Don't make the mistake of thinking of Rod Piazza as one of the "young turks" of the blues, or part of the "new generation" of blues greats. At this point in his career, Piazza has been recording longer than his mentor George "Harmonica" Smith did, or Sonny Boy Williamson (either of them!), or Big Walter Horton. He's been making records for more years than Little Walter was alive. Piazza is a tried-and-true, dyed-in-the-wool blues veteran with credentials that are second to none.
From his first recordings as a leader in 1967 fronting the Dirty Blues Band, through his multiple Blues Music Award-winning releases with his current band, the Mighty Flyers, to his countless appearances both live and on record with legendary blues figures, Piazza has set a standard for harmonica virtuosity that has established him as one of the most influential living blues harp players. He's consistently surrounded himself with players who bring out the best he has to offer, and epitomize the very best in blues: fresh, swinging, tasteful, exciting and creative.
Born in 1947, Piazza's infatuation with blues began at a time when many of the masters were still in their prime years, and in the mid-1960s when the first blues revival was picking up steam, he was in the thick of it. By the 1970s, he'd already released five albums and was one of the leading lights of the West Coast blues scene. In the early '70s he joined forces with Otis Spann disciple, Honey Alexander (now his wife) on piano, and when they formed the Mighty Flyers over three decades ago, his career really hit its stride. Since then Piazza and the Mighty Flyers have won or been nominated for just about every award that can be bestowed upon a blues band, played literally thousands of gigs around the world, recorded over a dozen highly acclaimed releases, and along the way virtually created a new style of blues - a combination of low-down Chicago grit, suave West Coast swing and jazz, and the rhythmic drive of the best early R&B and rock & roll. Quite simply, Rod Piazza and the Mighty Flyers are one of the best, most experienced, and most distinctive bands in blues today.
On his first release in 2005 for Delta Groove Music, “For the Chosen Who,” Piazza and his Mighty Flyers get back to the roots of what drew them into the blues in the first place, while at the same time investigating the funkier side of things by bringing in a lineup of very special guests. Buddy Guy’s brother, Phil Guy, contributes lead guitar, as does former Fabulous Thunderbird, Kid Ramos. Blues star Finis Tasby and session king James Gadson drop in as well, providing a smokin’ rhythm section on four tracks, and blues legend Johnny Dyer duets with Rod on Little Walter's, “Got to Find My Baby.” The album elicited terrific reviews from fans and critics alike, and the following year the Mighty Flyers received their fourth win for Band of the Year in the 2006 Blues Music Awards.
Piazza returned in 2007 with his follow-up album, “ThrillVille,” along with the newly rechristened Mighty Flyers Blues Quartet. Longtime standing Flyers member, Bill Stuve, exited the band, while drummer Dave Kida, whose resume included touring and recording behind Janiva Magness and Doug MacLeod, replaced Paul Fasulo on drums. Guitarist Henry Carvajal carried on in his role of bringing a whole new dimension to the classic Flyers sound with his tough West Coast Fender Strat attack and passion for vintage doo-wop and R&B, while Rod and Honey continued to demonstrate their life-long passion for the blues by showcasing the dynamic interplay between Rod’s stratospheric harp and Honey’s blistering boogie-woogie piano, further augmented by her left hand now doubling down as the quartet’s thundering bass. The result is an album that Rod says “…is one of the toughest and strongest records I’ve ever made.” After racking up eleven Blues Music Award nominations, Honey Piazza finally took home the trophy for Pinetop Perkins Piano Player of the Year in 2008, based on the strength of their latest effort.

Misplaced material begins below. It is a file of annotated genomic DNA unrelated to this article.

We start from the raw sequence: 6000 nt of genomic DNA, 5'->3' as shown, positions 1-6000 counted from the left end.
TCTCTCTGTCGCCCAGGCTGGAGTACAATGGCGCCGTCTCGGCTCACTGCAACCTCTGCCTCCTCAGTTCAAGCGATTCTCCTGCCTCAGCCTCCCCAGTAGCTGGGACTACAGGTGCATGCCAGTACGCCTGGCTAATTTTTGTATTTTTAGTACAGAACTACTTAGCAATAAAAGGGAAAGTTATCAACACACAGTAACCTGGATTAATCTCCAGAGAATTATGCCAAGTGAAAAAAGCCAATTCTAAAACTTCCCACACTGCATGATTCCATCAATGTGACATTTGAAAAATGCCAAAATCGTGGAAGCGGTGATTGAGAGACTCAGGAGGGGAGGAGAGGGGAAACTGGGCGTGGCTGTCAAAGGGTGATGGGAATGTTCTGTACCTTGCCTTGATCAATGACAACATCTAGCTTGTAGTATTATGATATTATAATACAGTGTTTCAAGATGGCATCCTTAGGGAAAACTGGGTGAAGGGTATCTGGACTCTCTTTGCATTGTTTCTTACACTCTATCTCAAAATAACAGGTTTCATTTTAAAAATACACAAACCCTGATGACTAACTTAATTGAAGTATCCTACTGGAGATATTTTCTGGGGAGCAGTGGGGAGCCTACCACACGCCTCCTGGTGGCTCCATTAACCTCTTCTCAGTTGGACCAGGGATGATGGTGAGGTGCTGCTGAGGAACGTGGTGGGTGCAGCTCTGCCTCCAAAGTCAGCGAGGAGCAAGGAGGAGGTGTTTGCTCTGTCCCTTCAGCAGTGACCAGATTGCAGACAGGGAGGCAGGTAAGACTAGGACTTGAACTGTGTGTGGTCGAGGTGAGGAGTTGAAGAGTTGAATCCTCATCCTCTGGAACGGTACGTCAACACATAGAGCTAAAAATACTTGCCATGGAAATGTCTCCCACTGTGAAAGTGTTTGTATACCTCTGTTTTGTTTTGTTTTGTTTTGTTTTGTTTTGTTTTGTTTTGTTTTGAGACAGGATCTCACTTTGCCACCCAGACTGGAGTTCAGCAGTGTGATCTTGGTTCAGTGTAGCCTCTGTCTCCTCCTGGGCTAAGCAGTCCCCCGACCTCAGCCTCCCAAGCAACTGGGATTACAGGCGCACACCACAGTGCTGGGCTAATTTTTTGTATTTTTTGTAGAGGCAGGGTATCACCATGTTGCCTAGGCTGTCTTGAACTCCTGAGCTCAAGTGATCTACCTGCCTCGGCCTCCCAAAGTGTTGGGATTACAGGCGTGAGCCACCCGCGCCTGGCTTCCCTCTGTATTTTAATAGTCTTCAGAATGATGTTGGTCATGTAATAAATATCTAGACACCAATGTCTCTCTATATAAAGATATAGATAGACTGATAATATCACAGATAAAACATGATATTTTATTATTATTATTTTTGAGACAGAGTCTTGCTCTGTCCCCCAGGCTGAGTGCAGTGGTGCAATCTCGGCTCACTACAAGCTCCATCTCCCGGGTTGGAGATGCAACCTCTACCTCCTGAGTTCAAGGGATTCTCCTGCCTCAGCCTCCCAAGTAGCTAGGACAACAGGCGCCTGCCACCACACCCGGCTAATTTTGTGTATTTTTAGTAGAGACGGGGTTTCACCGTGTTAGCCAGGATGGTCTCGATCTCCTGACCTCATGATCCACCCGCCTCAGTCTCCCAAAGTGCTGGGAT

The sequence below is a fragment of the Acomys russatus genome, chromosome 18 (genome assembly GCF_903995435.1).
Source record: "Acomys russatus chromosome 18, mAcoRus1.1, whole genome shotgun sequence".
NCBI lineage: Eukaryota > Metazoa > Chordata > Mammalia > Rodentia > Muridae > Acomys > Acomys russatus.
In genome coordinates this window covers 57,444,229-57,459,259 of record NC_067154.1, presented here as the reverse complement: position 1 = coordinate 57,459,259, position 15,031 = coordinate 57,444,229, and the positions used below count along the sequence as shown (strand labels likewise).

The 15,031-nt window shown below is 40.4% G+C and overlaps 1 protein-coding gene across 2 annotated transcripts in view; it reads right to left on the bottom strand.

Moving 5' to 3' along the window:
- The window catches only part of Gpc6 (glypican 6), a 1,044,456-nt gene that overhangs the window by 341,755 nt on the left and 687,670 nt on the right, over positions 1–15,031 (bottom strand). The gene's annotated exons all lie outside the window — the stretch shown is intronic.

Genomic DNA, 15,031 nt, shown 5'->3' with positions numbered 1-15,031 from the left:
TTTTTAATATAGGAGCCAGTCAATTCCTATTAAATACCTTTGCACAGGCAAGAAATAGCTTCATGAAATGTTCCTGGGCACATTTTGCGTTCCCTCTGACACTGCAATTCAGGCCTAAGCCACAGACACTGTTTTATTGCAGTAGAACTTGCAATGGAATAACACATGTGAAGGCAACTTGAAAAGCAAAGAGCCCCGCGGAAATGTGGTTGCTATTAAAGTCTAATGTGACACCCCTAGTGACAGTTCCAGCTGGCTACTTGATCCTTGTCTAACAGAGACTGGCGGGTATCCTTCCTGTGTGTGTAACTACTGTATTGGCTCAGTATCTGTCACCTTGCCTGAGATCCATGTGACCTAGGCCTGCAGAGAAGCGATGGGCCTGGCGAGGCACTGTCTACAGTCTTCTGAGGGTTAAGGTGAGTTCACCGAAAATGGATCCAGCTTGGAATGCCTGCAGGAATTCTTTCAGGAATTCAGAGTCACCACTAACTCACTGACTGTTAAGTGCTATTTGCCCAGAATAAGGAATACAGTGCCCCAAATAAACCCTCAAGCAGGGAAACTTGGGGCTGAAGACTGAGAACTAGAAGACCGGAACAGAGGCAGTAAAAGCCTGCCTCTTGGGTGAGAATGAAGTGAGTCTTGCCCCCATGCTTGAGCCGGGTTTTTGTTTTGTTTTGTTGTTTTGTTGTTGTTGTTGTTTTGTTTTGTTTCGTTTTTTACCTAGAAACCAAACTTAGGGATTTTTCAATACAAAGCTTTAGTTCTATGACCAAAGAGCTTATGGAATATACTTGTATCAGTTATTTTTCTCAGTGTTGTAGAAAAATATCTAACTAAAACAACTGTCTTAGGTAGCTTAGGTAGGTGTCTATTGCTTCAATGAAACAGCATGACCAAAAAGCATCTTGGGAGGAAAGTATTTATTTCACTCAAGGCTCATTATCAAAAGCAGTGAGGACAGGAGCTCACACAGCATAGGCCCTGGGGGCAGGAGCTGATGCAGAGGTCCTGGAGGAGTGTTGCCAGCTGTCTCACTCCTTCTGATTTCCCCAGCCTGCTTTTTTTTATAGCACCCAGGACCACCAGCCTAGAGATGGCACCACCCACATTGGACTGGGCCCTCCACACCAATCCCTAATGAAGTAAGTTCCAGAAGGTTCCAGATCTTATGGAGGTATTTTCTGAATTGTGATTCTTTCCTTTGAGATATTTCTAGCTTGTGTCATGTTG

Piazza’s third Delta Groove platter, “Soul Monster,” landed in the summer of 2009. A masterpiece and melding of soul, talent and art, there are plenty of thrills to be found as the Mighty Flyers continued to soar to new heights. IT’S ALL HERE… from the aggressive George Smith instrumental, “Sunbird,” to the deep blues recital of “Tell Me About It Sam,” to the Jimmy Forrest jazz-influenced, “Hey, Mrs. Jones.” Piazza delights as he breathes life into funky new originals and pays loving tribute to a pantheon of blues greats, including Little Walter, Jimmy Reed and Slim Harpo, as well as many more surprises along the way.
In 2011 Piazza produced his fourth and most recent release for Delta Groove Music, “Almighty Dollar.” This time out, the Mighty Flyers rocket into the stratosphere as Piazza pilots his crew through another harp-fueled voyage, propelled by some very special guests, including Bay Area guitarist Rusty Zinn, Mississippi-bred bluesman Johnny Dyer, SoCal bassists Hank Van Sickle on acoustic and Norm Gonzalez on electric bass, along with saxophonist, Jonny Viau, from San Diego. That same year the Bay Area Blues Society presented two awards to Rod and Honey Piazza in the West Coast Blues Hall of Fame, including Harmonica Player of the Year and Keyboard Player of the Year respectively.